Newsweek also brought up the point about how the use of cannabis in the first month of pregnancy can often increase the likelihood of a very rare birth defect called anencephaly. It’s important to note, however, that the committee who conducted the research readily admitted there could have been confounding factors at play that may have contributed to the elevated risk.
UCLA Medical School
UCLA’s recent article “Looking for relief, pregnant women turn to marijuana despite medical advice,” takes the firm viewpoint that marijuana or any of its related products are not safe for use during pregnancy.
Dr. Leena Nathan of UCLA states that the choice is clear for pregnant women: Based on what is currently known about marijuana, its related products, and their effects on fetuses, women should simply not be using marijuana or other recreational drugs during pregnancy because the prevailing science is that marijuana is detrimental to the fetus.
Dr. Nathan discusses THC in great detail and states that THC can readily cross the placenta and affect the growing fetus including birth weight, brain function, and overall development, she strongly advises pregnant womenagainst both, as you may, in fact, experience more THC exposure when eating marijuana rather than smoking it, so there could potentially be an even greater health risk to the fetus.
The New York Times
The New York Times recently reported that expectant mothers are taking up marijuana in increasing numbers. They conducted an in-depth investigation of dozens of women who ingested forms of marijuana a during their pregnancies to share their stories.
Most of the women they interviewed had vaped or ate marijuana-laced edible food products. More than fifty percent of the women stated that the rationale behind the use of marijuana was for medical reasons and to alleviate pregnancy symptoms.
Following up with the women and their children, the Times found that most women felt that their marijuana use during pregnancy had not affected their babies at all, while some women were unsure if their usage resulted in detriment to their children in some physical, emotional, or developmental way.
Cannabis oil is not as contentious of an issue as edible marijuana products but is still frowned upon by the medical establishment.
Although used for millennia for a variety of health purposes, the bottom line stance held by most doctors is that erring on the side of caution is the best course of action until research between the relationship of marijuana use, edibles, and oils becomes more comprehensive in scope in terms of pregnancy,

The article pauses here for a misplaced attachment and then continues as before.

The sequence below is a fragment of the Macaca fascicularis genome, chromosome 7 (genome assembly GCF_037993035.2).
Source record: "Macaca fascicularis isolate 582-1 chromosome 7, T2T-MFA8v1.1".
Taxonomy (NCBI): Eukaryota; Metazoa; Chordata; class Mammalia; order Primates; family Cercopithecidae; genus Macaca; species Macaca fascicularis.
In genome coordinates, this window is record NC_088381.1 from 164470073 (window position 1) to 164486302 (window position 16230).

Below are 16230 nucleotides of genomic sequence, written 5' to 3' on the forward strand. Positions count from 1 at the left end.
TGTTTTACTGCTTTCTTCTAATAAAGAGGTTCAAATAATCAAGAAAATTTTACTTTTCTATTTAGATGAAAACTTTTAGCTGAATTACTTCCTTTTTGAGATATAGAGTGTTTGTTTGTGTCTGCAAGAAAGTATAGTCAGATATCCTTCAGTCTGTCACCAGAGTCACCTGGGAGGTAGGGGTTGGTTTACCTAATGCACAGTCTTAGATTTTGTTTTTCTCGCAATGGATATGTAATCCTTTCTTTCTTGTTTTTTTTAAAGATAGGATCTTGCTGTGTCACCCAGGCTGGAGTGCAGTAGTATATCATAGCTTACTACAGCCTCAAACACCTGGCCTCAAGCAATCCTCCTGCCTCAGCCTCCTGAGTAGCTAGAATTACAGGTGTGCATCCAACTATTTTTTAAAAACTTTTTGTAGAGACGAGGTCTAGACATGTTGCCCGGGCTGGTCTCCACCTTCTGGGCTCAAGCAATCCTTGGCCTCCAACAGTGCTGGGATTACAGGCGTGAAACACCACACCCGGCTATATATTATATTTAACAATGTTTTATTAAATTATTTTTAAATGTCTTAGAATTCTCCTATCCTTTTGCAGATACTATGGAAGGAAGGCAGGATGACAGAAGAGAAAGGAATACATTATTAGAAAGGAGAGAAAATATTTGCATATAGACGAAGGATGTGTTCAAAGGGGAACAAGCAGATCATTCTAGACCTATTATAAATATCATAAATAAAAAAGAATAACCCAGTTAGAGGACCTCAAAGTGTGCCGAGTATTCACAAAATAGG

Today experts, including the American College of Obstetrics and Gynecologists (ACOG) and the American Academy of Pediatrics (AAP), recommend against using any type of weed while pregnant or breastfeeding, with Dr. James Beton, a leading board certified high risk maternal fetal medicine and OB/GYN bluntly and succinctly telling Newsweek.
“I don’t ever recommend it,” since the ingestion of marijuana edibles or use of cannabis oil is no safer for your baby than actually smoking weed.
Society has a long way to go regarding coming to a conclusive medical determination of the impact of marijuana and its associated products on fetuses. Due to the lack of absolutely conclusive research, most physicians suggest a better-safe-than-sorry approach to marijuana use during pregnancy.
It’s extremely important to note that edible marijuana products like brownies, cookies, candy, and cake can often have much higher amounts of THC in them than the weed you put in your joint or pipe.
High levels of THC have the potential to harm your child’s health and development.
So, is it safe to eat edibles or use cannabis oils during your pregnancy? The truth is that there is no conclusive answer to that question yet.
Perhaps in the future with medical advances, we can make solid determinations on the relationship between marijuana and pregnancy, but until that point, the best you can do as a mother is read, research, and ultimately use your best judgment to ensure the health of you and your little one.